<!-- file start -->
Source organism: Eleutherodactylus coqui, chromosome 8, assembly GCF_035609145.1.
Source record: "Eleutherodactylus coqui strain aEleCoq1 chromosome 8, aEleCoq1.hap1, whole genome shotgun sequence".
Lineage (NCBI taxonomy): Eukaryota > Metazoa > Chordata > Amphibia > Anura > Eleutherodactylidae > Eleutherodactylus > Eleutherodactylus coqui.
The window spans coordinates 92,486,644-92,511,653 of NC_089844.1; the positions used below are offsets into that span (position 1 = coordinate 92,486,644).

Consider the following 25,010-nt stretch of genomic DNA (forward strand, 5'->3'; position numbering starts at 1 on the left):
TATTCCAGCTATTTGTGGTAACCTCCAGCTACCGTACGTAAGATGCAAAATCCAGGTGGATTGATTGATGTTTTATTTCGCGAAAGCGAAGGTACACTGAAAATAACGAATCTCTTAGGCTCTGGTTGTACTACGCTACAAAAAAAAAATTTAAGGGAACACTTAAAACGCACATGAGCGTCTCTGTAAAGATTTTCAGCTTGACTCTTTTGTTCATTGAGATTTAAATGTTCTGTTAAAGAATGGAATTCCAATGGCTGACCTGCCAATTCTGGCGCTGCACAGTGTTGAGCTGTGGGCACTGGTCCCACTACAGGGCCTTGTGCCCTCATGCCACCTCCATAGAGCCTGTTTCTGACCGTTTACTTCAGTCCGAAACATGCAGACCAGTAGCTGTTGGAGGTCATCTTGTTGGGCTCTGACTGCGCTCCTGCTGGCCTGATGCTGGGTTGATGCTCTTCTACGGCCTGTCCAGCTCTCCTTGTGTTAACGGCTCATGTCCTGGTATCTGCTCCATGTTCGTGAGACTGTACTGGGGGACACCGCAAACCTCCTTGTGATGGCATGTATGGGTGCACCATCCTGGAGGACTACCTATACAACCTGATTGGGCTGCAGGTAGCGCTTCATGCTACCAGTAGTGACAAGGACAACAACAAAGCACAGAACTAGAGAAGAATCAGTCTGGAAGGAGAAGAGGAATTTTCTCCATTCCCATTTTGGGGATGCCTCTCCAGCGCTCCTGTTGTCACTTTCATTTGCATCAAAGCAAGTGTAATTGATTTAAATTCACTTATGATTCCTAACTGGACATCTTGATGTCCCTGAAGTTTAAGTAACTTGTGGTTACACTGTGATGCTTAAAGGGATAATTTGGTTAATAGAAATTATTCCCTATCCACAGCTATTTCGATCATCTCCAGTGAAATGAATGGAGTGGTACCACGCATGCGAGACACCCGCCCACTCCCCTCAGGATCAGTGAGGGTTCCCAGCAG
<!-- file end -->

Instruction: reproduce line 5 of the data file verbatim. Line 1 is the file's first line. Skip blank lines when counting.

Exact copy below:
Consider the following 25,010-nt stretch of genomic DNA (forward strand, 5'->3'; position numbering starts at 1 on the left):